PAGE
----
I came from working poor parents. My father died when I was 14 years old. After that, we moved from my hometown to Hamilton to be closer to my mom’s sister and my older siblings. I was a lonely, hurt young teenager. I fell in love with my childhood sweetheart when I was 16. I became pregnant, left school after grade 10 and got married. My daughter was born in 1971. My husband and I separated when my daughter was 9 months old. We were too young to make it work. I was 17 years old with a new baby and on my own.
I ended up on social assistance (then called welfare/mothers’ allowance, now called Ontario Works). It was 1971. I wanted to work. The first job was a door to door sales job, but I was terrible at it – I was so very shy and I didn’t know much about selling. The second job was as an A & W car hop, but I didn’t want to go out and serve the cars! I was too PAINFULLY shy and insecure.
Child care expenses as well as finding someone that you trust with your child (not to mention the extra challenge of getting the child to and from daycare) is a significant hurdle to cross when you don’t have a vehicle. I was very lucky that my mother was able to baby-sit for me while I did my best to work. Without this asset in my life, I may have failed to move forward in my life.
When my daughter was one year old, I knew what I wanted to do. I wanted to become a ‘keypunch operator’ (now called ‘data entry operator’). I loved typing when I was in high school and it was a perfect job for a shy young woman because you worked alone. But the course cost $300.00! My mother didn’t have that kind of money. I went to see my worker at the welfare office. I was told that they wouldn’t cover the cost of my training! I was so-o-o angry! Imagine – for only $300.00 I would be able to find a keypunching job (they were plentiful back then) and be off the ‘system’ which would save the system a whole lot more than $300.00!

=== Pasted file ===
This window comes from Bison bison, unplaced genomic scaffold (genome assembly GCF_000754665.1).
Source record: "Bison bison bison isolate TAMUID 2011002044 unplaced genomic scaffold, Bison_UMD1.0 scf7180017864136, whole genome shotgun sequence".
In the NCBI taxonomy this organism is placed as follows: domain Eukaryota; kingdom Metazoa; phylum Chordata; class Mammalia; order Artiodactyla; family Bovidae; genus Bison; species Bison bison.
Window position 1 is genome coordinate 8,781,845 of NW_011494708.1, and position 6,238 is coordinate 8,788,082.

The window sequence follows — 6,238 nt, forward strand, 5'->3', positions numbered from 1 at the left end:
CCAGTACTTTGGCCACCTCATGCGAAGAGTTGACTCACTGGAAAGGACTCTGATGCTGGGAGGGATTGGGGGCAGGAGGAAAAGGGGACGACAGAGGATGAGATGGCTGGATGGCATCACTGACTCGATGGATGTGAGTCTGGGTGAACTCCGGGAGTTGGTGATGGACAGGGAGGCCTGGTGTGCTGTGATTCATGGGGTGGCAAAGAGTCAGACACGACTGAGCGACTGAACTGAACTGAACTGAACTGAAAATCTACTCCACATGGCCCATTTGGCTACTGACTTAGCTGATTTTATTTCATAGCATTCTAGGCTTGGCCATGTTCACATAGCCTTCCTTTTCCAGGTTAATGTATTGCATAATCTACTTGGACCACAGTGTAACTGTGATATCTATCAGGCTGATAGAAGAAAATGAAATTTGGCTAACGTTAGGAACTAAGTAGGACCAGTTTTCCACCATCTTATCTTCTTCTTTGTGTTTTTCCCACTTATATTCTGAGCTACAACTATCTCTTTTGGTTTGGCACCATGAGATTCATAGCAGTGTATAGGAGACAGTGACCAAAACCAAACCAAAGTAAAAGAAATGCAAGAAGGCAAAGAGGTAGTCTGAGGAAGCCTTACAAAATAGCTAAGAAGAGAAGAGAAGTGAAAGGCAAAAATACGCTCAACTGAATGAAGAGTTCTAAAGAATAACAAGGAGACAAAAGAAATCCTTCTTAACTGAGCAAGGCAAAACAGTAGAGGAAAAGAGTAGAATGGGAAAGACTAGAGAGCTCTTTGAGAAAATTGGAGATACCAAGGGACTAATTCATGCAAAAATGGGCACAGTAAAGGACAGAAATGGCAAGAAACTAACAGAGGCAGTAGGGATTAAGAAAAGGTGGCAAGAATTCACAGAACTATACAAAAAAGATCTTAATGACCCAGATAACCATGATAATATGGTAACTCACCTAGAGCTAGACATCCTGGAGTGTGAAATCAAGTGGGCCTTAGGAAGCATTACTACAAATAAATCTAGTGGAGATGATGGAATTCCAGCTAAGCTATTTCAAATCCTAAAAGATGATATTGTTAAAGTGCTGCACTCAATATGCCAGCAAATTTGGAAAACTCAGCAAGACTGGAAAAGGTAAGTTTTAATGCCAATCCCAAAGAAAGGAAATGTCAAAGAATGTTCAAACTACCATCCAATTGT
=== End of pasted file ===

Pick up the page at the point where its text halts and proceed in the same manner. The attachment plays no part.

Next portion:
Again, I was fortunate. My mother swallowed her pride and asked my oldest brother for the $300.00 so that I could take the keypunch course. She had faith in me even though I was a young, scared young mom. My brother gave her the money so I would have a chance.
I took the course, I moved in with my older sister in Toronto where jobs were plentiful, I started working and my mother continued to baby-sit for me.
One of the comments I hear from people who had hard times when they were younger and made it through is: “I made it – why can’t they?” (‘they’ being people who live on low incomes and in poverty). I want to ask them: what did it take for you to overcome poverty? No one makes it completely alone in this life.
I was lucky. Not everyone has the assets I had: a mother who gave up her life after her husband died to look after her daughter’s child, a brother with enough generosity and income to give up $300 to give his young sister a chance, an older sister who helped her younger sister discover an appropriate career path, get a job and housing.
This is why we need such resources as: affordable housing and education, subsidized quality childcare, adequate social assistance, access to healthy, affordable food, choices in job training, community supports, etc. We need supportive policies and processes that provide a path forward for people in a way that removes barriers that meet unique needs and challenges of each individual.
Some of you might say that this story was a long time ago and surely things have changed since then. You’re right – things have changed. But it’s also true that things haven’t changed. Societal attitudes towards people living in poverty, social policies and systems that work against people’s movement out of poverty still exist today. Many individuals, agencies, organizations, groups (such as ALIV(e) ) and networks continue to encourage, advocate and request changes to the policies and systems that make it almost impossible to move out of poverty. But I think the root of all root causes of poverty is the stigma – societal attitudes towards people living in poverty. These include our values. If people voted from values of inclusion, equity for all, living wages, etc., I think government policies would do a better job of reflecting these values, don’t you?
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